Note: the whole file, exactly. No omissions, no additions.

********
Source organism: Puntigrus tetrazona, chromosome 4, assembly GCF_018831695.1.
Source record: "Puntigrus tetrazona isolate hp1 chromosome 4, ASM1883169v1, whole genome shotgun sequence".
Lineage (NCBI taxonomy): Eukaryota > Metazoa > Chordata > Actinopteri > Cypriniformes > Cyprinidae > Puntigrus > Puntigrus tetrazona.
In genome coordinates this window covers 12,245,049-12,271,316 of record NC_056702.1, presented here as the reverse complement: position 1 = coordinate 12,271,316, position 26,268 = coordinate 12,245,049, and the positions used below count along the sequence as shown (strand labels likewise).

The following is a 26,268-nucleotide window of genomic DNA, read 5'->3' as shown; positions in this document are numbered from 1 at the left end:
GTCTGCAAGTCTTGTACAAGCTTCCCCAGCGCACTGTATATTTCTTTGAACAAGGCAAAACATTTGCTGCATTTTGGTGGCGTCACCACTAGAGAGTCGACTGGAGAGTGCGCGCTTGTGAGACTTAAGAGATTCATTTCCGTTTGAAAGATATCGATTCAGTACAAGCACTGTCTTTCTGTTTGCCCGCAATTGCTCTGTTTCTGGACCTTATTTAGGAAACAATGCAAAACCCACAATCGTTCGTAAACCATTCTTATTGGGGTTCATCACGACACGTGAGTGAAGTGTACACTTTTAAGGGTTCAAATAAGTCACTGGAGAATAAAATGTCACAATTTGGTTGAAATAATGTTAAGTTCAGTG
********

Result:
Source organism: Puntigrus tetrazona, chromosome 4, assembly GCF_018831695.1.
Source record: "Puntigrus tetrazona isolate hp1 chromosome 4, ASM1883169v1, whole genome shotgun sequence".
Lineage (NCBI taxonomy): Eukaryota > Metazoa > Chordata > Actinopteri > Cypriniformes > Cyprinidae > Puntigrus > Puntigrus tetrazona.
In genome coordinates this window covers 12,245,049-12,271,316 of record NC_056702.1, presented here as the reverse complement: position 1 = coordinate 12,271,316, position 26,268 = coordinate 12,245,049, and the positions used below count along the sequence as shown (strand labels likewise).

The following is a 26,268-nucleotide window of genomic DNA, read 5'->3' as shown; positions in this document are numbered from 1 at the left end:
GTCTGCAAGTCTTGTACAAGCTTCCCCAGCGCACTGTATATTTCTTTGAACAAGGCAAAACATTTGCTGCATTTTGGTGGCGTCACCACTAGAGAGTCGACTGGAGAGTGCGCGCTTGTGAGACTTAAGAGATTCATTTCCGTTTGAAAGATATCGATTCAGTACAAGCACTGTCTTTCTGTTTGCCCGCAATTGCTCTGTTTCTGGACCTTATTTAGGAAACAATGCAAAACCCACAATCGTTCGTAAACCATTCTTATTGGGGTTCATCACGACACGTGAGTGAAGTGTACACTTTTAAGGGTTCAAATAAGTCACTGGAGAATAAAATGTCACAATTTGGTTGAAATAATGTTAAGTTCAGTG